Sunday, February 10, 2019

Fishing For People

Today's sermon, "Fishing For People" references taking risks in relationships.

Below you will find the transcript for today's sermon, the bulletin, an additional Scout Sunday picture (or two), and a couple of the songs sung today.

“Fishing For People”
Luke 5:1-11 (CEB)
February 10, 2019 (5th Sunday after Epiphany/Scouting Ministry Sunday)
Flintstone UMC

Luke 5:1-11 (CEB)

One day Jesus was standing beside Lake Gennesaret when the crowd pressed in around him to hear God’s word. Jesus saw two boats sitting by the lake. The fishermen had gone ashore and were washing their nets. Jesus boarded one of the boats, the one that belonged to Simon, then asked him to row out a little distance from the shore. Jesus sat down and taught the crowds from the boat.When he finished speaking to the crowds, he said to Simon, “Row out farther, into the deep water, and drop your nets for a catch.”
Simon replied, “Master, we’ve worked hard all night and caught nothing. But because you say so, I’ll drop the nets.”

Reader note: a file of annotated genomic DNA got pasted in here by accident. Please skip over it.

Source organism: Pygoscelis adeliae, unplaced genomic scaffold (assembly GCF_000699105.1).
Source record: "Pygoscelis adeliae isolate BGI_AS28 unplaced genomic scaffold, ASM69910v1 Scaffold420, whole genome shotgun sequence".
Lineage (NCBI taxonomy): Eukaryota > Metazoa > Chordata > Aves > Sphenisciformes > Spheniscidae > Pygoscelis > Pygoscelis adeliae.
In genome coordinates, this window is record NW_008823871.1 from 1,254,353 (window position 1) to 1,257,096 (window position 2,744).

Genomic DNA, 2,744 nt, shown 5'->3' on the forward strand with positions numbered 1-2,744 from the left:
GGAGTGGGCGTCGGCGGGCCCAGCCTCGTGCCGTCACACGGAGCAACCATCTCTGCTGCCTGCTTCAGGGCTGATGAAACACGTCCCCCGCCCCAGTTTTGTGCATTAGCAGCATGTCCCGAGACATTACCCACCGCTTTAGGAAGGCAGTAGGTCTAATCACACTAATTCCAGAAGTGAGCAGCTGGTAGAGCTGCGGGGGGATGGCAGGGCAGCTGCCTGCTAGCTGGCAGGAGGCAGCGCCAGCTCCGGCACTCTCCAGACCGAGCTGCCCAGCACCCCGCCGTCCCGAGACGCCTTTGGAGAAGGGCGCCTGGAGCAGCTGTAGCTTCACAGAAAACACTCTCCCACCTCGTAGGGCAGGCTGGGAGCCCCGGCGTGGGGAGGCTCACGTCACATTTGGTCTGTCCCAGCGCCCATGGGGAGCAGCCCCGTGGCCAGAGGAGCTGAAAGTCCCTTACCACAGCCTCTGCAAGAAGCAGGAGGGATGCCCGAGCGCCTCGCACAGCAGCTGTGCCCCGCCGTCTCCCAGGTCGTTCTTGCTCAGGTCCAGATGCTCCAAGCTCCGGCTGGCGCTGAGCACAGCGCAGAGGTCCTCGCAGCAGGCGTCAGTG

So they dropped the nets and their catch was so huge that their nets were splitting. They signaled for their partners in the other boat to come and help them. They filled both boats so full that they were about to sink. When Simon Peter saw the catch, he fell at Jesus’ knees and said, “Leave me, Lord, for I’m a sinner!” Peter and those with him were overcome with amazement because of the number of fish they caught. 10 James and John, Zebedee’s sons, were Simon’s partners and they were amazed too.
Jesus said to Simon, “Don’t be afraid. From now on, you will be fishing for people.” 11 As soon as they brought the boats to the shore, they left everything and followed Jesus.